Managing Probation And Employee Performance

Managing people is not a science, it’s an art. It requires creativity, flexibility, and a lot of patience.” – Unknown

Today we are looking at two important components of people management. First, we are going to look at the importance of the probation process. Then we are going to consider staff performance management more broadly.

Having a probation period for new staff is a really important component of an effective HR framework. Probation is a bit like an engagement prior to marriage. It is a time for both the employer and the employee to get to know each other better before putting the relationship on a more permanent footing.

Here are three reasons why probation is important and what both the employer and employee should be doing during the probation period.

First, probation is an opportunity for both the employer and employee to assess the job fit. During the probationary period, both the employer and the employee can assess whether the employee is a good fit for the role and the organisation. For the employer, this includes evaluating the employee’s skills, experience, work ethic, and interpersonal skills. For the employee, this includes deciding if this role is really suitable for them and if this is an organisation in which they wish to work.

Second, probation is an important time for setting clear expectations. For the employer, this means providing clear expectations around the employee’s performance, behaviour, and job duties. It is important during this time to communicate these expectations clearly and provide the employee with the necessary resources and support to meet them. For the employee, this is an opportunity to clarify what the job is all about and find out how they will be supported in performing the role.

Third, the probation period provides the opportunity to identify areas for growth and improvement. By monitoring the employee’s performance during the probationary period, employers can identify areas where the employee may need additional training or support. This can help the employee improve their performance and contribute more effectively to the organisation. For the employee, probation is an opportunity for them to assess themselves and have input into decisions about future professional development.

Once an employee has completed the probation period and has been confirmed in their role, the focus pivots to performance management. Let’s think about some of the key components in the performance management cycle.

Managing employee performance management involves several components to ensure the process is fair, objective, and effective. Here are some tips for doing performance management well for employees:

  • Define clear expectations: Define clear expectations for the employee at the outset of the performance review cycle. Ensure that the employee understands what is expected of them in terms of job duties, performance goals, and deadlines. These expectations should be documented to make sure that all parties are – literally – on the same page.
  • Have regular check-ins: Regularly check-in with the employee to provide feedback on their performance and progress towards goals. Use these check-ins to discuss any concerns, areas for improvement, and opportunities for growth.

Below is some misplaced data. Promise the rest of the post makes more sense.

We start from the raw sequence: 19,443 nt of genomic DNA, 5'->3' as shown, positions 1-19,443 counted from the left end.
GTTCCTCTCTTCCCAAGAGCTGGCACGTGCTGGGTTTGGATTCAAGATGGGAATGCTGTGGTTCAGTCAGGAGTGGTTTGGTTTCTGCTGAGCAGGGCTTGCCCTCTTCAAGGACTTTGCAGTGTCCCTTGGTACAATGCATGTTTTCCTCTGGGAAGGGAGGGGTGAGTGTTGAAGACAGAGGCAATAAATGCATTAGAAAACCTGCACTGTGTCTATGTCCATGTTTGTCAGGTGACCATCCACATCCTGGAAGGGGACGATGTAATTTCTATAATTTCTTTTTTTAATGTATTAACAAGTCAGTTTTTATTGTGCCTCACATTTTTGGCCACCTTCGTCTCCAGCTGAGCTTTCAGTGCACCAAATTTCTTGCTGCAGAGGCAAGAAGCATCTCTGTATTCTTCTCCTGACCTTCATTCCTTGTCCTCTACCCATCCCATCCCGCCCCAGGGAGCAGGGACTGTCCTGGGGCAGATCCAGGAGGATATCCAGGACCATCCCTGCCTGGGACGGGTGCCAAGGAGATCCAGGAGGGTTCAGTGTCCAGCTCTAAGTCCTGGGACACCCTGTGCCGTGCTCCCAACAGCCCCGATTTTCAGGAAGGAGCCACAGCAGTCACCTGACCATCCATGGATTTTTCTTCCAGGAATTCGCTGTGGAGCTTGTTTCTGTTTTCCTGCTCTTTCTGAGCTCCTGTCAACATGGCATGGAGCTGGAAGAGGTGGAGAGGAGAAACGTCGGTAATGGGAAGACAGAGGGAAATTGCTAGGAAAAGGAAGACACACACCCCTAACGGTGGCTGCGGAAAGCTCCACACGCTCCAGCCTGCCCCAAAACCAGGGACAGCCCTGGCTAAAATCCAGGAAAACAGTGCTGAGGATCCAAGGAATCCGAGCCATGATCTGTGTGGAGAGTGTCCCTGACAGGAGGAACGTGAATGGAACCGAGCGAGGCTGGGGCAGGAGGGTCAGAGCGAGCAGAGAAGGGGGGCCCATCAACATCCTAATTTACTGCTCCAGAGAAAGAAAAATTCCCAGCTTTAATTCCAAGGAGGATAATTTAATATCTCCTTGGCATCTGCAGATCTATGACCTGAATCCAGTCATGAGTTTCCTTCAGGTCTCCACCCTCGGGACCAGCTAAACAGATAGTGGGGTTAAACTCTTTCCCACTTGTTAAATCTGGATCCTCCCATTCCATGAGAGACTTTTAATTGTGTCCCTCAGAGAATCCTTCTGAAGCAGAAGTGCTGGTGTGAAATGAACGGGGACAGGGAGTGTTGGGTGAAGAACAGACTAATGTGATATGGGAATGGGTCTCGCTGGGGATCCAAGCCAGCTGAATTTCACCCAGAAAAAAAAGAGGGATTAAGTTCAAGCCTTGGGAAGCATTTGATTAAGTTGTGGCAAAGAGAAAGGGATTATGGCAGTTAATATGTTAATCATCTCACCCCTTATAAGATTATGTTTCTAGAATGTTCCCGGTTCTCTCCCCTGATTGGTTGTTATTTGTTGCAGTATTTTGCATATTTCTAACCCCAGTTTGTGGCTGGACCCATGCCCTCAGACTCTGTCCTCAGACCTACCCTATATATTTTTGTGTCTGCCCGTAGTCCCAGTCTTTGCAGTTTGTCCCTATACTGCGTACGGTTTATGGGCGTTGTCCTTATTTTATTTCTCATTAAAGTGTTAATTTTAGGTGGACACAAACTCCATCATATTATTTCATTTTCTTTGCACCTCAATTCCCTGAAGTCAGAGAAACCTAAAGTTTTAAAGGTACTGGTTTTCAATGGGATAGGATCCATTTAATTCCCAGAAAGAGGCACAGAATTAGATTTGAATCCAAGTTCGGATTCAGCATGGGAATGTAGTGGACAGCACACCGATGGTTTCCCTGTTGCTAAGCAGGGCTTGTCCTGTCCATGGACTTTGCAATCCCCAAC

• Provide constructive feedback throughout the performance cycle: Don’t wait for formal reviews to provide feedback. Feedback can be provided at any time and, if done in the right way, it can really foster positive employee engagement and performance. When providing feedback, be specific and constructive. Focus on the employee’s behaviour or performance, rather than personal traits. Be clear about what needs to be improved and provide guidance on how to improve.
  • Set realistic goals: Set realistic and achievable goals for the employee, taking into account their skills, experience, and the demands of the job. Make sure the goals are measurable, and progress can be tracked and evaluated throughout the performance cycle.
  • Document everything: Document all discussions, feedback, and performance issues during the performance review cycle. This documentation can be used to support performance ratings, decisions about retention or termination, or to provide evidence in the case of disputes.
  • Involve the employee in all aspects of the process: Involve the employee in the performance management process. Ask for their input on their job duties, goals, and performance. Encourage them to share their perspective and provide feedback on the process.
  • Be fair and consistent: Ensure that the performance management process is fair and consistent for all employees. Avoid showing favouritism or bias towards certain employees. Make sure you follow established organisation policies and procedures and apply them consistently to all employees.

By adopting these tips, you can effectively manage performance for employees, supporting them in optimising their performance in their role, building their job satisfaction, and achieving their personal goals while also ensuring that your organisation benefits from a productive workforce.

This article was written by Zane Edwards, Global Director of GRC at LighthouseGRC. Zane is a chartered accountant and has 20 years experience in Government and Private sector GRC management. Not only is he passionate about the digital transformation of governance, but he is also a skilled and influential communicator with extensive national and international experience in a variety of channels, including conferences, radio, television, and video.